There are any number of bumper stickers in the South bearing a little cartoon figure in Confederate gray waving a Confederate flag with the words "Surrender, Hell!", "Lee surrendered, I didn't," or the bumper sticker featuring the American AND Confederate flags stating "American by birth, Southern by the grace of God" on them.
Northerners who come to the South and see them have various reactions to these effigies, varying from "quaint," "cute," "charming," to "racist," "hateful," and "gotta be a redneck." From Maryland and Virginia southward to Miami, across Tennessee, Arkansas, and down into Texas, even in Kentucky and Missouri, the Confederate flag is everywhere. One hundred and forty-two years after Appomattox, why is there still such a display of the Confederate flag?
One answer is Reconstruction. A period of time that should have been a time of healing after the war only served to further deepen the resentments of Southerners against the North. Contrary to popular beliefs written by historians after the war, ingrained in the mindset of the public in regards to the Civil War, the war itself was all about slavery. It wasn't. Slavery was only one issue among a great, great many. Slavery, in fact, was becoming an economic hardship on slaveholders and was, by economic necessity, on it's way out. Historians are on both sides of this argument, but by looking at things from a fiscal and financial point of view, the introduction of the cotton gin and other advances in farm machinery opened the door for the end of slavery. Call slavery what you will, evil or necessary, there are a few facts that should be kept in mind in regards to the practice: Christ did not condemn slavery (nor is it condemned anywhere in the Bible), a great number of African tribes sold prisoners from other tribes to white slavers through the centuries that Africa was being used to provide slaves to the Americas and Europe, and slavery is a practice that even today is alive and well in the Muslim world under Islamic law.
At this point I want anyone who is reading this to get up, stretch your legs, go to the bathroom, get a cup of coffee or whatever beverage of choice you prefer, and let your mind chew on that last one. Slavery is a practice that EVEN TODAY is alive and well under Islamic law.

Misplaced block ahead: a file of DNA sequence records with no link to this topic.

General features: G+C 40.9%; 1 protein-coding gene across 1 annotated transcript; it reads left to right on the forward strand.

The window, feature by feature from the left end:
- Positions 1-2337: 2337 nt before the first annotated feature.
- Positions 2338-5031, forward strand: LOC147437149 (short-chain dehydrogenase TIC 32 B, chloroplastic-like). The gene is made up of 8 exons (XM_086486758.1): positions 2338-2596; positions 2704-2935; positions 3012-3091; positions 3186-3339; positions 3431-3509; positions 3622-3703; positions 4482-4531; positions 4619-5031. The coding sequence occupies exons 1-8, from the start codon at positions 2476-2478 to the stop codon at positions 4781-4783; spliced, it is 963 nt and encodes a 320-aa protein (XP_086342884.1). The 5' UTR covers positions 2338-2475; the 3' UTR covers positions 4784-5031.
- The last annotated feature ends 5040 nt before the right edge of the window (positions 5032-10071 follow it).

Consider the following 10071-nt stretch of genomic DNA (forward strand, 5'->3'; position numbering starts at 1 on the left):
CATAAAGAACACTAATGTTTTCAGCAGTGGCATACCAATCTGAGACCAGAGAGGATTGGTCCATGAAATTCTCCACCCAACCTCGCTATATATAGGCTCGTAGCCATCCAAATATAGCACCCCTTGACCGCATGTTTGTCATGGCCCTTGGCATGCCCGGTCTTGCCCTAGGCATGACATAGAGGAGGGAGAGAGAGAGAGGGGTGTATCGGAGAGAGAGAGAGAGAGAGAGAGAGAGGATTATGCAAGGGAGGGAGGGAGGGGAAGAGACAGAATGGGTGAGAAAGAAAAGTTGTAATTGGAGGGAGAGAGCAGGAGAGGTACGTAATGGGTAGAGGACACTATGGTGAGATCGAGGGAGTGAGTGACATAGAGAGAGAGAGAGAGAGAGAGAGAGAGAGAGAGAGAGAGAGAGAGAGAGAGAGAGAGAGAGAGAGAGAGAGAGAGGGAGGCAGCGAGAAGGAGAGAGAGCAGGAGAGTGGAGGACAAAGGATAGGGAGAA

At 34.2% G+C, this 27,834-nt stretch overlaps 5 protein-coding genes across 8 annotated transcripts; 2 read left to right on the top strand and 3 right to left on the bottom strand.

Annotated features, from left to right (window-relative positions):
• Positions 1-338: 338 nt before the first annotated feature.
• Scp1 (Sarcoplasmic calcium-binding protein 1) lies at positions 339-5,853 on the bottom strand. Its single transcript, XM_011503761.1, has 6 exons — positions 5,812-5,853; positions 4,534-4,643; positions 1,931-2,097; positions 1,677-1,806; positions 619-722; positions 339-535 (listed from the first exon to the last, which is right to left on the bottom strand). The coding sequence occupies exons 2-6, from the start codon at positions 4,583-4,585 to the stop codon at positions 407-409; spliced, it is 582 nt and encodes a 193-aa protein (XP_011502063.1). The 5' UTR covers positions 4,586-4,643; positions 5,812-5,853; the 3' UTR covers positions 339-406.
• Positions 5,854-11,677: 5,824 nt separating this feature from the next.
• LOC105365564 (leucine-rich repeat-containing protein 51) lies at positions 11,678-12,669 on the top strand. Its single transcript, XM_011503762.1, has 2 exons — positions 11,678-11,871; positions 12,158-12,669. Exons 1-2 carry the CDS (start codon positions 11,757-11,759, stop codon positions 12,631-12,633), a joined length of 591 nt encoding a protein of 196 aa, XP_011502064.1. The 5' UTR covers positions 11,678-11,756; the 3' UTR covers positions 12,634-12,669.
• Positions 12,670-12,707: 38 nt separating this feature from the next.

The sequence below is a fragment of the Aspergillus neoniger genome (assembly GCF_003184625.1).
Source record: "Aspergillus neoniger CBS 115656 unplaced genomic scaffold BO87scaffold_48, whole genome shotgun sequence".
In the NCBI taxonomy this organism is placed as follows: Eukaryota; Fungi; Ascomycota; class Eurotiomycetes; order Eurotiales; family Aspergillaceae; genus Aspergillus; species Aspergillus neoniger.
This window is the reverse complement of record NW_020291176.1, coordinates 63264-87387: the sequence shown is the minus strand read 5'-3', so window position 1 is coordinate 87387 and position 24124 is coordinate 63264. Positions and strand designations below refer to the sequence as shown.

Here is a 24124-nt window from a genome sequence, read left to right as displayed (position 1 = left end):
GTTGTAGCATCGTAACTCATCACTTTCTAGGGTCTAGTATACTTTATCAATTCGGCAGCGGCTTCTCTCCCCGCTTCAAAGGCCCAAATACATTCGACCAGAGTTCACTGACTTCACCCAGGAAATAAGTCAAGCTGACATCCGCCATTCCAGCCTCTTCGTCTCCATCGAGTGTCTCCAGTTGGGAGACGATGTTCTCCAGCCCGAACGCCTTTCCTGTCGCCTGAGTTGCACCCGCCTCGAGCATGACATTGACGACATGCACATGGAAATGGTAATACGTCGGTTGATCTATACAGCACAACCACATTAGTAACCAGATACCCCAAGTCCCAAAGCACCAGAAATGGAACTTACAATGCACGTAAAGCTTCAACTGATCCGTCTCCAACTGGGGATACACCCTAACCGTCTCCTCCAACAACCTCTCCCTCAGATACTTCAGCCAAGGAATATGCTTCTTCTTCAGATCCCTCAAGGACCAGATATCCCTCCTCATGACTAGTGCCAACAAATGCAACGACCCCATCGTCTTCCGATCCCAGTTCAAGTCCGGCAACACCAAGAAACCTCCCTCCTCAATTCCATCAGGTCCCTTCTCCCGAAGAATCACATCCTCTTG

Take five, people. Digest that information.
No, seriously, take five minutes to wrap your Western mind around the fact that slavery is alive and well in the Muslim world.
Okay, I'm going to assume that you've done as I've asked and taken five minutes to get this concept of slavery being alive and well in Islam into your thick American heads (I say that AS a thick headed American, chill out) and we can move on from here.
To get back on topic, the Civil War didn't end with Lee's surrender at Appomattox, in the minds of many Southerners. It went on hold. Especially after Reconstruction.
Nearly one hundred and fifty years later, issues such as abortion, illegal immigration, burdensome taxation (an issue eternal, it seems), states rights versus a large federal government (another holdover from the original war between the states), and a host of issues both new and old have grass roots Southern America in a state of outrage. At least once or twice a day in my travels with work, either in face to face conversations with people or hearing it on the airwaves, civil war is mentioned.
That should scare people.
For some reason, it doesn't.
Congress seems to be ignoring this. The Senate seems to be ignoring this. The White House? No idea what the White House position on it is. I will tell you, though, that the mindset of a number of Southerners out there is to take up arms again.
If that happens, and historically, it has already happened once, if that happens, A great many moderate thinking Southerners will resign themselves to the fact that "it's back on."
In the back of almost every Southerner's mind, Lee at Appomattox was nothing more than an extended cease fire that's been waiting for it's end. "Lee Surrendered, I Didn't." Day by day, week by week, month by month, left wing leadership is taking more and more Southerners into the mindset of "we don't need this."
Most of us have already disowned Al Gore.
Just a case in point.
I'm not saying these things in advocacy. I want that remembered. I want that clearly understood and comprehended. I'm saying it as a hope that there are people reading this who will wake up and listen. Not to prosecute. You don't prosecute over thoughts. When the thought police start taking to the streets, the people DO rise up and strike back. I'm saying what I'm saying because I have the hopes of an America described in the Charlie Daniels song "In America" that says "and you never did think that we'd ever get together again."
Extreme ideas cause extreme problems.
Now if you'll excuse me, someone has a Confederate battle flag that needs to be refolded from where someone has been looking at it and thinking...